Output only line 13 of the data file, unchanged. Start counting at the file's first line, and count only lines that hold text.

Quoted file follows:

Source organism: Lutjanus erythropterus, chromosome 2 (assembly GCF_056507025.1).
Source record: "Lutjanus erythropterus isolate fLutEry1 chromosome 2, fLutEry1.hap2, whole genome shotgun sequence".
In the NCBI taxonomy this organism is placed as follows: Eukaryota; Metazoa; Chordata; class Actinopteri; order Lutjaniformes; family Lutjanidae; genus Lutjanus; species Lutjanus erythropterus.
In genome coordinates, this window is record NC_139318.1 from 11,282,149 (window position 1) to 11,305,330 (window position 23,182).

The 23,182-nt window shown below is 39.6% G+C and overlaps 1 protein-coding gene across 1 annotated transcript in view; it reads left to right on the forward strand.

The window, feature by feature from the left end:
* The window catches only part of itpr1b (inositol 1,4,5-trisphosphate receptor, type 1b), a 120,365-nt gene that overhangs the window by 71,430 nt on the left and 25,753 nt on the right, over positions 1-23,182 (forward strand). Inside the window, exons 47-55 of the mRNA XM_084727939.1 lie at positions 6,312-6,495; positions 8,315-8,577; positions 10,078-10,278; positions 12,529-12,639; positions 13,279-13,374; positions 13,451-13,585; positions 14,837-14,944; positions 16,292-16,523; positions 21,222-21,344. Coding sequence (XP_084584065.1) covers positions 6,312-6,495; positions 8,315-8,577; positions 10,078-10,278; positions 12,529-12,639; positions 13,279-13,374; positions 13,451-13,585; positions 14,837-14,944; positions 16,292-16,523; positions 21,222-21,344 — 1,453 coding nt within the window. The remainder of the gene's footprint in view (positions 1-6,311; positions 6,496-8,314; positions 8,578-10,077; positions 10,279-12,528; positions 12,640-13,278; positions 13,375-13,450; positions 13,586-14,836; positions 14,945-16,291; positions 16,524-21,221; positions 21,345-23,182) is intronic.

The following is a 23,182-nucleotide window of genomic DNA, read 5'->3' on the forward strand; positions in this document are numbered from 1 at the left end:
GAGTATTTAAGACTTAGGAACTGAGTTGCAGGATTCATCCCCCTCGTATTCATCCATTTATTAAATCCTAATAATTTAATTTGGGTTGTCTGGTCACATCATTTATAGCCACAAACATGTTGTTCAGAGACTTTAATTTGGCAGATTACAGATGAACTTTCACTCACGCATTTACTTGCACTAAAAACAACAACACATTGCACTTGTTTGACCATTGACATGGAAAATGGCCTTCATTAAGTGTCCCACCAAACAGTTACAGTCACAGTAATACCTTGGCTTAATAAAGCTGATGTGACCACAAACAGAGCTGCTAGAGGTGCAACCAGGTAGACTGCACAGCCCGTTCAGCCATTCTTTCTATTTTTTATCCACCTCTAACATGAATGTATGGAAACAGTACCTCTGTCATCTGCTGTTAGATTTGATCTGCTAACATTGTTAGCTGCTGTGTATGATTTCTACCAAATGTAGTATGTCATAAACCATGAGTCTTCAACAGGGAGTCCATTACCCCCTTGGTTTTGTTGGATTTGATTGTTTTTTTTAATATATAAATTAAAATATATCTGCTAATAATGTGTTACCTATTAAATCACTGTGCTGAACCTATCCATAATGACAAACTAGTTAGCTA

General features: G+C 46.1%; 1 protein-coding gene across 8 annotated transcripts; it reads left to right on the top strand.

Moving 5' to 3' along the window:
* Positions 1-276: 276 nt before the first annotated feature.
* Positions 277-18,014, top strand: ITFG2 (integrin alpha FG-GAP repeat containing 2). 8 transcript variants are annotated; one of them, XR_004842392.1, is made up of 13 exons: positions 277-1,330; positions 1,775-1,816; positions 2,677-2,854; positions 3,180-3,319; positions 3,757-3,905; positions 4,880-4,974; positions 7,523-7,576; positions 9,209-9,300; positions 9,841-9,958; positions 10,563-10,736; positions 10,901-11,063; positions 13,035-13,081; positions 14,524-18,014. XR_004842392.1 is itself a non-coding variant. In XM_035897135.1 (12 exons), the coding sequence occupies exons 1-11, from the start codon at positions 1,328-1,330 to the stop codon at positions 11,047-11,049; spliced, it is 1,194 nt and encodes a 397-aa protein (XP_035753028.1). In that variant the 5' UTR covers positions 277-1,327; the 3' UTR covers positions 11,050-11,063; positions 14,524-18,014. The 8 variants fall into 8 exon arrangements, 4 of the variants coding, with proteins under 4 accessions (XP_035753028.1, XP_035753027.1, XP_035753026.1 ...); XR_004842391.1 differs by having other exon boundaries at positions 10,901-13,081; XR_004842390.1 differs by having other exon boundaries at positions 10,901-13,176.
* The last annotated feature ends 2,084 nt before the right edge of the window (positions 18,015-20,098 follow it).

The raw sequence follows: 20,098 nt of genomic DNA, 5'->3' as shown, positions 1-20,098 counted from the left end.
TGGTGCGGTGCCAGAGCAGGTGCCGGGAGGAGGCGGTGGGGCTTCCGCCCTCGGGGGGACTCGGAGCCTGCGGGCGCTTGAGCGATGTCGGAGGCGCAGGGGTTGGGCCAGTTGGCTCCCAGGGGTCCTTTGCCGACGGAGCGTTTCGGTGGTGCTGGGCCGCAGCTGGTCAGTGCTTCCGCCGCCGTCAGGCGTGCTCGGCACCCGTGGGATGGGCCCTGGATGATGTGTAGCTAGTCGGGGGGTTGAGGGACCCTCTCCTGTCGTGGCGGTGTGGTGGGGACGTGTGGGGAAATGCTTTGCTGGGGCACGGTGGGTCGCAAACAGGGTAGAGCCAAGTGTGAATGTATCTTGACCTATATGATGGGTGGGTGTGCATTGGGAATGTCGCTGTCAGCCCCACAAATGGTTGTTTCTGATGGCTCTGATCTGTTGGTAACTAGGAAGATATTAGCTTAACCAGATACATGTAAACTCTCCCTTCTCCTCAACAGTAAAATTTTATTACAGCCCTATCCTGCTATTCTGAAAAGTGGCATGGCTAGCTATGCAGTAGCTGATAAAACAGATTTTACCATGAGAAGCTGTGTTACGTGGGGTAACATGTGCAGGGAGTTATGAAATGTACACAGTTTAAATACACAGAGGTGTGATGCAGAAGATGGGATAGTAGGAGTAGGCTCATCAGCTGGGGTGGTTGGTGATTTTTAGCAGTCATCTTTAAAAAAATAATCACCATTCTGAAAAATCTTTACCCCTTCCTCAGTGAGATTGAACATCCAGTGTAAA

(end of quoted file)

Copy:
* Positions 277-18,014, top strand: ITFG2 (integrin alpha FG-GAP repeat containing 2). 8 transcript variants are annotated; one of them, XR_004842392.1, is made up of 13 exons: positions 277-1,330; positions 1,775-1,816; positions 2,677-2,854; positions 3,180-3,319; positions 3,757-3,905; positions 4,880-4,974; positions 7,523-7,576; positions 9,209-9,300; positions 9,841-9,958; positions 10,563-10,736; positions 10,901-11,063; positions 13,035-13,081; positions 14,524-18,014. XR_004842392.1 is itself a non-coding variant. In XM_035897135.1 (12 exons), the coding sequence occupies exons 1-11, from the start codon at positions 1,328-1,330 to the stop codon at positions 11,047-11,049; spliced, it is 1,194 nt and encodes a 397-aa protein (XP_035753028.1). In that variant the 5' UTR covers positions 277-1,327; the 3' UTR covers positions 11,050-11,063; positions 14,524-18,014. The 8 variants fall into 8 exon arrangements, 4 of the variants coding, with proteins under 4 accessions (XP_035753028.1, XP_035753027.1, XP_035753026.1 ...); XR_004842391.1 differs by having other exon boundaries at positions 10,901-13,081; XR_004842390.1 differs by having other exon boundaries at positions 10,901-13,176.